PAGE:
Develop a taxonomy made up of BCTs that:

  1. are applicable to an extensive range of behaviour change interventions (BCIs)
  2. are agreed by an international consensus to be potential active components of BCIs
  3. are clearly labelled and well defined to promote reliable application by researchers and intervention developers from a range of disciplines and countries
  4. are distinct (non-overlapping, non-redundant) and precise, and can be used with confidence to describe interventions
  5. are hierarchically organised to improve ease of use.

Phase 2: evaluation

  1. Assess the effectiveness of two programmes of taxonomy user training in improving reliable identification of BCTs.
  2. Assess and report the reliability and validity of using the developed taxonomy to code intervention descriptions into BCTs.
  3. Assess whether or not use of the taxonomy leads to clearer and more replicable written intervention descriptions.

Phase 3: supporting use of the developed taxonomy (Behaviour Change Technique Taxonomy version 1)

Develop accessible resources to facilitate reliable, valid and confident use of the developed taxonomy including:

  1. a website providing regular updates on progress of the Behaviour Change Technique Taxonomy version 1 (BCTTv1) project
  2. an online, interactive training resource for users of BCTTv1
  3. a smartphone application version of BCTTv1 available across mobile platforms.

Cross-phase: implementation and dissemination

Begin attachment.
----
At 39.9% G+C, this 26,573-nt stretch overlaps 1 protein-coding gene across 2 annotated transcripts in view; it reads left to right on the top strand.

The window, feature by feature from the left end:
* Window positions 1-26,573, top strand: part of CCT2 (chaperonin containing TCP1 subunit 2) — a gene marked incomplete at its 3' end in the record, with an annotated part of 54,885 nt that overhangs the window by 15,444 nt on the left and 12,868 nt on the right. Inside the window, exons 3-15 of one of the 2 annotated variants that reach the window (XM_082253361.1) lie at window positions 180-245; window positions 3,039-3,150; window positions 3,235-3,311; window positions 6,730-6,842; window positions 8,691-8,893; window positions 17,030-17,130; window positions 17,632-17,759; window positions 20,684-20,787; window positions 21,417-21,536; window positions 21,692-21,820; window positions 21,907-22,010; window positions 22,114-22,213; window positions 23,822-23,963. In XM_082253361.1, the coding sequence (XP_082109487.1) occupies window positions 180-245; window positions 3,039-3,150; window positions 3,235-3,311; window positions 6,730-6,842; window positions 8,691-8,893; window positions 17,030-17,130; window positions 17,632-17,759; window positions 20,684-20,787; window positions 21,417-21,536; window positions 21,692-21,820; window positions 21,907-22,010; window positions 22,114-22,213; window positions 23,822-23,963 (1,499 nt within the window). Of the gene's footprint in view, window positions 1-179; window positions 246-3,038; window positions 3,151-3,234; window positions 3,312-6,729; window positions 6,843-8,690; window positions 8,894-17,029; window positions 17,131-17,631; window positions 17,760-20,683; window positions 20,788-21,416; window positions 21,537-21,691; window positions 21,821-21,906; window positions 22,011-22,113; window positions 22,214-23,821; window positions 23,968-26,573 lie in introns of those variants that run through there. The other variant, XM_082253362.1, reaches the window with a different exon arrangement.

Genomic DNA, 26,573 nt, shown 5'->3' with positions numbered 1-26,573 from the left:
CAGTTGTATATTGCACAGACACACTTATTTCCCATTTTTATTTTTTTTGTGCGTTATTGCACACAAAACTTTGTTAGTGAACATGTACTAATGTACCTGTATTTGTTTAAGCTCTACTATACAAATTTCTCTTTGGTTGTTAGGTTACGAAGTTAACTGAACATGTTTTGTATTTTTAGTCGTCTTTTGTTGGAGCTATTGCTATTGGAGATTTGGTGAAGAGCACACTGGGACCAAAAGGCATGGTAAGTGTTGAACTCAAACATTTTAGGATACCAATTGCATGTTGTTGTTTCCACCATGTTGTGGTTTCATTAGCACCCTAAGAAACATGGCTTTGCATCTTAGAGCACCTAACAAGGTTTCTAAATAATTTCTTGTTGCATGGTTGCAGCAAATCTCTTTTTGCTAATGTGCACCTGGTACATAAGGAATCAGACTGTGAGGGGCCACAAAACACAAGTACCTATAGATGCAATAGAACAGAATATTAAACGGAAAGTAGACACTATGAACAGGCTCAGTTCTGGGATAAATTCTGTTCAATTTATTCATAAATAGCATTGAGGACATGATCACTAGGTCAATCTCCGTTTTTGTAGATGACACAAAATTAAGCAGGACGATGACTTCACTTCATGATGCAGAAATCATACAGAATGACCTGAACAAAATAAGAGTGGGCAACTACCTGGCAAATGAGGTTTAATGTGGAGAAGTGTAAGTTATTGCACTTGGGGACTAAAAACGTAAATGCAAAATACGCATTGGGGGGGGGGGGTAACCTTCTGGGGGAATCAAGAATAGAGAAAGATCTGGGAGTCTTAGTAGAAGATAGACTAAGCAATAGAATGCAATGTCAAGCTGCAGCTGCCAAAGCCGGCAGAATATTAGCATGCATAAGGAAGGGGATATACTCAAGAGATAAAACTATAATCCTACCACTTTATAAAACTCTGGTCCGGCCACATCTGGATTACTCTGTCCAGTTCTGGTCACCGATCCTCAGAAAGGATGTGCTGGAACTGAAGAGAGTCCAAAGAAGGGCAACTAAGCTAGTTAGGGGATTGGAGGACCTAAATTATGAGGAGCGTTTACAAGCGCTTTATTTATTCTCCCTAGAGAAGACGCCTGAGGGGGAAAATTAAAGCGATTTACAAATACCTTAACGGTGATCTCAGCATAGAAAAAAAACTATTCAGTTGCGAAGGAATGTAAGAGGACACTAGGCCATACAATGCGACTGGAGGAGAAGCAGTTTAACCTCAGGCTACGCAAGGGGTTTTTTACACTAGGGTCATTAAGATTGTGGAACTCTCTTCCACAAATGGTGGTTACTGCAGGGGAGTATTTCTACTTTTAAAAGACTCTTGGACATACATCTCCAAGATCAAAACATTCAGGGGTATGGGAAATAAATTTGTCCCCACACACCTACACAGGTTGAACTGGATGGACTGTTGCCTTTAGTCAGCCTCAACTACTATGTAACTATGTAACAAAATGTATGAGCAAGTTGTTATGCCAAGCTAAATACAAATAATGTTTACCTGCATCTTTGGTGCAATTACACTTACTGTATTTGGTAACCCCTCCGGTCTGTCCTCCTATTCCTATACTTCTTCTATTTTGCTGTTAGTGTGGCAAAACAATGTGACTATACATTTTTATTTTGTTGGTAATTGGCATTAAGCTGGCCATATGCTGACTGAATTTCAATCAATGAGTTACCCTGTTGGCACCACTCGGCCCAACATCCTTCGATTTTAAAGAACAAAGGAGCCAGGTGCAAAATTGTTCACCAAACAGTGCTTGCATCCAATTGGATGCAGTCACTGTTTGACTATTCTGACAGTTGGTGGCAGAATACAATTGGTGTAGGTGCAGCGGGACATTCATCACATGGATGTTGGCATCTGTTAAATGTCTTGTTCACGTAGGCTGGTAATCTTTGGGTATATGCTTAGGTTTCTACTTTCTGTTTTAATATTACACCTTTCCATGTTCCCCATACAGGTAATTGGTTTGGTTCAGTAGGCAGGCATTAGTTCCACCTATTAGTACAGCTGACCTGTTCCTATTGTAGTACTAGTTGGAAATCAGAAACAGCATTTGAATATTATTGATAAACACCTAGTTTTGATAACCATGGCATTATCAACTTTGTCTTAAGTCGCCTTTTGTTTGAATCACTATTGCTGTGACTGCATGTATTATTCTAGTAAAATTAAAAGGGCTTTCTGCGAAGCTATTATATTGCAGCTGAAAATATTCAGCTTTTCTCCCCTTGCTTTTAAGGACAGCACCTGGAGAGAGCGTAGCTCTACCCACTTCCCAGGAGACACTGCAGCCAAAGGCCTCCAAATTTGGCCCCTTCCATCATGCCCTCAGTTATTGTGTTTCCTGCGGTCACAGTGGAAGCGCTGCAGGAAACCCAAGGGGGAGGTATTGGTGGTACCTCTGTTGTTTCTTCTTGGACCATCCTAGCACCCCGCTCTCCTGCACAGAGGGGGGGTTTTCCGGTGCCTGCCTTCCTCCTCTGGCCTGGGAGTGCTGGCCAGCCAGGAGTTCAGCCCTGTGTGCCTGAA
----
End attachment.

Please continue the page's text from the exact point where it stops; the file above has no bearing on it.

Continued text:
Ensure that development of the taxonomy:

  1. is supported by a range of multidisciplinary and international researchers, practitioners, funders, journal editors and policymakers, and
  2. lays foundations for co-ordinated advances in behavioural science.

Empirical studies included in the project

Phase 1: development

Study 1: developing a comprehensive list of behaviour change techniques

Study 1 developed an extensive, consensually agreed list of BCTs used in BCIs. First, a list of distinct BCT labels and definitions was systematically developed using Delphi methods, building on a preliminary list integrating six published taxonomies (Abraham C, Michie S. A taxonomy of behavior change techniques used in interventions. Health Psychol 2008;27:379–87; Michie S, Abraham C, Whittington C, McAteer J, Gupta S. Effective techniques in healthy eating and physical activity interventions: a meta-regression. Health Psychol 2009;28:690–701; Michie S, Hyder N, Walia A, West R. Development of a taxonomy of behavior change techniques used in individual behavioral support for smoking cessation. Addict Behav 2011;36:315–19; Michie S, Whittington C, Hamoudi Z, Zarnani F, Tober G, West R. Identification of behavior change techniques to reduce excessive alcohol consumption. Addiction 2012;107:1431–40; Dixon D, Johnston M. Health Behavior Change Competency Framework: Competences to Deliver Interventions to Change Lifestyle Behaviors that Affect Health. Edinburgh: Scottish Government; 2012; Abraham C. Mapping Change Mechanisms and Behaviour Change Techniques: A Systematic Approach to Promoting Behaviour Change Through Text. In Abraham C and Kools M (editors) Writing Health Communication: An Evidence-Based Guide for Professionals. London: SAGE Publications; 2012). The list was refined following feedback from the study’s multidisciplinary International Advisory Board (IAB) of 30 behaviour change experts. BCTs were added, divided and removed, and labels and definitions refined to capture the smallest components compatible with retaining the proposed active ingredients with the minimum of overlap. This resulted in a taxonomy of 93 distinct BCTs: BCTTv1.